Complete words should be used in names, unless the abbreviation is more common than the full name (e.g. radar).  Abbreviated names were often used in legacy code, and embedded code.  Unfortunately, abbreviations can lead to misunderstandings.  For instance:

int temp;

The above code looks harmless enough.  Sure, it is a variable for reading/writing temporary data.  Oh wait, that was the temperature of the nuclear reactor core that wasn’t supposed to be changed?  Uh-oh.


Capitalization is used to help convey what something is.  The capitalization scheme I prefer is:

  • UPPER_CASE with underscores for macros and constant data.
  • TitleCase without underscores for structure, enumeration and function names.
  • lower_case with underscores for structure variables, local variables, function parameters and macro parameters.

For example:

#define MACRO(a) (a = 1)


const int CONST_INT_VARIABLE = 2;

struct ExampleStruct
  int int_value;

Foo(ExampleStruct a_struct);


C does not have struct methods, or namespaces, like other object-oriented languages such as C++.  Therefore, one must be mindful of name collisions, where two sections of code use the same name for different things.  Hopefully your compiler warns you if this situations arises, otherwise the chance of the code executing correctly are very slim.

In C++, name mangling is used by the compiler to make a unique name for each function from each class method.  C only has struct types, which don’t have methods.  To associate a function with a structure, I use the following convention:

struct ExampleStruct;

ExampleStruct_Foo(struct ExampleStruct* self);

The name of the function begins with the structure name, followed by an underscore.  A pointer to the structure instance is passed as the first parameter, usually called ‘self’ which was borrowed from Python.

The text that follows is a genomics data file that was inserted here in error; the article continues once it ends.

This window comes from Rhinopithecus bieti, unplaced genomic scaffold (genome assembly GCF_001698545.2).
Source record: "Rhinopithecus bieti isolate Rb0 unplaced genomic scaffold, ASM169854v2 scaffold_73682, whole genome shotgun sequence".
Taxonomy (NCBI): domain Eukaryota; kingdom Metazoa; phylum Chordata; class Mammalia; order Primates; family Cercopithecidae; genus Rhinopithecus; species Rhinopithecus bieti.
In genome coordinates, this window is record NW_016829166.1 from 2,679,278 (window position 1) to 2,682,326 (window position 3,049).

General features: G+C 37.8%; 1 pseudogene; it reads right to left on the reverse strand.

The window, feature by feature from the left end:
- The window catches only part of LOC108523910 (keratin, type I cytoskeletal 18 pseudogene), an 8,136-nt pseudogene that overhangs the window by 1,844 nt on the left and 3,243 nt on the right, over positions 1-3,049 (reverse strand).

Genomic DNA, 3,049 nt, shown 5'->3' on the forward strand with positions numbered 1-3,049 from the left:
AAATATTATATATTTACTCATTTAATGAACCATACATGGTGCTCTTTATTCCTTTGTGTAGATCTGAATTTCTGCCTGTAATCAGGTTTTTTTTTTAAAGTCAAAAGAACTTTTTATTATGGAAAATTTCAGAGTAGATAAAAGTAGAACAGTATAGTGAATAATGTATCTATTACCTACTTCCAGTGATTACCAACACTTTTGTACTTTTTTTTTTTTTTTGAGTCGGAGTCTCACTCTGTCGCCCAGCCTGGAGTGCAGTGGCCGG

I prefer the NounVerb convention for naming functions.  For instance compare the following two groups of related functions that do not have a common parameter (perhaps operate on global or private data):

void InitializeGlobalData();
void FormatGlobalData();
void GetGlobalData();
void RecalibrateGlobalData();

void GlobalData_Initialize();
void GlobalData_Format();
void GlobalData_Get();
void GlobalData_Recalibrate();

Both of the function name groups are equivalent.  There is no advantage to the NounVerb convention, If each of the function name pairs (i.e. VerbNoun versus NounVerb) is considered individually.  Arguably, the VerbNoun convention is more readable, especially for native English speakers.  However, I believe the NounVerb syntax conveys more meaning when considered as a group.  It conveys what the function does, and that the function is member of a group of associated functions.  This is also useful when sorting alphabetically.  For instance, compare the following two alphabetical lists of functions:

void InitializeGlobalData();
void InitializePrivateData();
void FormatGlobalData();
void GetGlobalData();
void RecalibrateGlobalData();
void TwiddlePrivateData();

void GlobalData_Initialize();
void GlobalData_Format();
void GlobalData_Get();
void GlobalData_Recalibrate();
void PrivateData_Initialize();
void PrivateData_Twiddle();

The second list is easier (IMHO) to scan quickly.  Notice, it also shows that GlobalData has more functionality than PrivateData (after initialization, PrivateData can only be twiddled).


When defining a static variable name inside a module .c file, I use the following convention:

static int ObjectName_variable_name;

In the example above “ObjectName” should be replaced by the “object” name that uses the variable.  For example:

static int GlobalData_a_global_int;

void GlobalData_Initialize()
  GlobalData_a_global_int = 0;


Type definitions can be useful for readability.  I use the following convention for typedefs:

typedef struct Counter
  int count;

} Counter_t;

The _t is useful shorthand for indicating type, and is a common convention for the C standard library (e.g. size_t).


For enumerations, I prefer to use ‘Enum’ at the end of the name to denote is an enumerated type.  For example:

typedef enum FooStateEnum

} FooStateEnum_t;

I’ve seen ‘Type’ at the end of an enumeration names when the enumeration value denotes a “object type”.  For example:

/** Please don't name enum's with Type. */
typedef enum ObjectType

} ObjectType_t;

As somewhat of a code purist, I don’t like this approach because an ObjectType is really an object type, it is an enumeration (which is an integer).  This opinion is primarily a carryover from C++, so from a C perspective it isn’t 100% relevant or necessary.  However, I think it is more clear to the reader.  For example, consider the following function: